BuckNovember 19th, 2012 at 12:04 pm

Not one of the official names IBM gave to a midrange machine or the software that runs on it has been particularly mellifluous. To these old ears, ‘Pacific’ sounds so much better than ‘System/38’ and ‘Silverlake’ wins out over ‘AS/400′. The point is that I never really had an emotional connection to any of the names, and maybe I’m too Aspie, but I can’t imagine how anyone could. The name does indeed matter: will we as a community support IBM’s efforts to sell the midrange machines or will we undermine their efforts?

I have mixed emotions about people who have been programming a midrange machine since the AS/400 days. I can sort of understand how they have come to remember that funny old box as their first love. They perceive any attempt to change her image, her very name! as an assault on one of their dearest memories. And so, if they – out of fondness – call their beloved machine by the first name they heard, that’s OK with me. When I see someone with 30 years’ experience write in for help and say that he’s trying to ‘write an XML parser for the AS/400’ I will gently remind him that the current manuals will be found by searching on ‘IBM i” and that ‘AS/400’ searches will return possibly dated results.

But there is a different group of people for whom I feel the utmost sorrow: Newcomers. There is a large and growing population of programmers who are in the 18-20 year old demographic who have apparently attended ‘AS/400’ school, been taught ‘RPG/400’ (fixed form only) and have never heard of iSeries much less IBM i. What to do for these people? They are undoubtedly being taught ancient techniques which were outdated even for the mid-90s. And they are writing brand new code.

If the old guard are talking about ‘the AS/400,’ imagine the image the platform has when new graduates demonstrate the current state of the art: batch processes that are indistinguishable from those first set in place when the 029 was all the rage. We are being cut off at the knees by both the senior, experienced people and by the junior, up and coming people.

Yes, the name matters. But what matters even more is the mental flexibility of the programmers the midrange platform attracts and keeps.

Yvonne EnselmanNovember 27th, 2012 at 12:31 pm

Both this post and Buck’s comment remind me of why I want to communicate within our community and translate outside it. It isn’t about the name per se as it is about pride – while I appreciate all sides of the argument I chose to embrace the “IBM i” moniker. I appreciate it is the only name my platform has had that tells people something important about me when asked what I do – I work on the IBM i is understood more easily as an enterprise business computer. AS/400 and iSeries – what is that? This puts my association with Big Blue out there first and foremost.

AND as someone who has seen IBM talent at education conferences for quite some time now, I want to ask naysayers how they feel the marketing now compares to the last 15 years? I see IBM responding to constructive comments and needs from the community. It is also a huge company and the i is a huge division and change in perception is going to be slow. Not to mention, as an IT professional and User Group advocate, there are a lot of things I want from IBM. Making me feel better about the platform I chose to base my career on isn’t something I think they are responsible for.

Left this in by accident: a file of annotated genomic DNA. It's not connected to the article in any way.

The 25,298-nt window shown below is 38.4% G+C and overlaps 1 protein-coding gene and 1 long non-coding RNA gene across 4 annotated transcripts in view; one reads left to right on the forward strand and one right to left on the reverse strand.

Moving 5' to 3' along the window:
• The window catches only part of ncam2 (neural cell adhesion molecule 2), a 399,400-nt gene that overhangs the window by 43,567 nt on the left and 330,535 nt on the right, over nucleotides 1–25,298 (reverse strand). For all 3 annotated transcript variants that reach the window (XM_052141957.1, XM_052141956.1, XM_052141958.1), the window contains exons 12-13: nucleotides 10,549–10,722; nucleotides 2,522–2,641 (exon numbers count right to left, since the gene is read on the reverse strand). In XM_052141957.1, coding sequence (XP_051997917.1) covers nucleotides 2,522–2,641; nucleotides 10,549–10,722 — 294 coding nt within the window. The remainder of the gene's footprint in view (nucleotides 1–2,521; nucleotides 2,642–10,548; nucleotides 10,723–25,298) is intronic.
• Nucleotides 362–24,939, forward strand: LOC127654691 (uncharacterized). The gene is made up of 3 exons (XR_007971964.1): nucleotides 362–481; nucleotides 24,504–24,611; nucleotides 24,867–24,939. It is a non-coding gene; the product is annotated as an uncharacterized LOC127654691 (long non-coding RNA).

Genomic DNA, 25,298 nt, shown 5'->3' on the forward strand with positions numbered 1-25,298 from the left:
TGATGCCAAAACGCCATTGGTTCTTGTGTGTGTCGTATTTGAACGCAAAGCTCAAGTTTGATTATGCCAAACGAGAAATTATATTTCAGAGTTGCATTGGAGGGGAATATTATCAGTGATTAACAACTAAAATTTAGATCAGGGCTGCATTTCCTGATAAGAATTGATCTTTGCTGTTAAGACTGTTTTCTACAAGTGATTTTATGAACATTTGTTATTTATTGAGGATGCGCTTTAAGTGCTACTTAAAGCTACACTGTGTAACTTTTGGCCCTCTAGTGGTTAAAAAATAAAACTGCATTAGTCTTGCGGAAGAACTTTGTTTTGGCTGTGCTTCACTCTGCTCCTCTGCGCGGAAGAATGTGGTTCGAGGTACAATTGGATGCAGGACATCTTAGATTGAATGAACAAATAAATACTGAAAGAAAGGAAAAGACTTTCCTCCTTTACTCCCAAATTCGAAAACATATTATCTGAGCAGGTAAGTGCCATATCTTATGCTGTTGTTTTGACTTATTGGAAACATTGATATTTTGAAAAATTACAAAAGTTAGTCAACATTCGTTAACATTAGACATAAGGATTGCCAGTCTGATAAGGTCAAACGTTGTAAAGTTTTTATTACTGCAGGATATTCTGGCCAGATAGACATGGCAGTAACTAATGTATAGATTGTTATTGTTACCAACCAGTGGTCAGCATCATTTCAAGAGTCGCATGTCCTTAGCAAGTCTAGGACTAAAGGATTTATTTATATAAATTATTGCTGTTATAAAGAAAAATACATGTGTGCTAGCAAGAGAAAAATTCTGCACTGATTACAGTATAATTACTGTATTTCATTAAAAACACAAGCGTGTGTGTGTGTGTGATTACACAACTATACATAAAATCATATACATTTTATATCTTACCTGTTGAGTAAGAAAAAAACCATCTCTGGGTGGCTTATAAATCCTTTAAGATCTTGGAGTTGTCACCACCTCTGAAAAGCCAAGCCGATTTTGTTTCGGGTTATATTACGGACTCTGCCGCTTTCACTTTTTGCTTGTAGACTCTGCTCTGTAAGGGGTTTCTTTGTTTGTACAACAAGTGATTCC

I also feel concern for the newbies and I hope to foster education opportunities for them that I was able to appreciate and grow from 15 years ago. While school based offerings vary wildly from OPM to Modernization there are enough champions in the blogosphere, publications, and user groups that young professionals can find excellent examples to emulate if they chose to make the effort.

Most disconcerting to me is the general unhappiness I see in the group of developers in the last 15 years of their careers. Especially those who have striven to keep their skills current just are burnt out and feel unappreciated by companies and organizations taking them for granted. They say IBM i, write innovative and modern RPG, embrace web services and associated technology but feel no one see the value in them as professionals like when they were writing RPG 3 on the AS/400.

AlanNovember 27th, 2012 at 11:29 pm

It seems a lot of our midrange developers are not as forward-compatible as our favorite family of systems…

Too bad they don’t understand the importance of branding. Almost none of us have ever heard of “Visual Age for Java”, but all of us know about Eclipse, except a few midrange developers…

[…] my recent blog entry, I discussed the differences between the three types of developers in our community. Now comes the […]

[…] now I am still chuckling. From my last two posts here, I have discovered the name does matter. (The name matters.. and Where are you in your IBM i career?) IBM i is not just a name, but a brand that represents a […]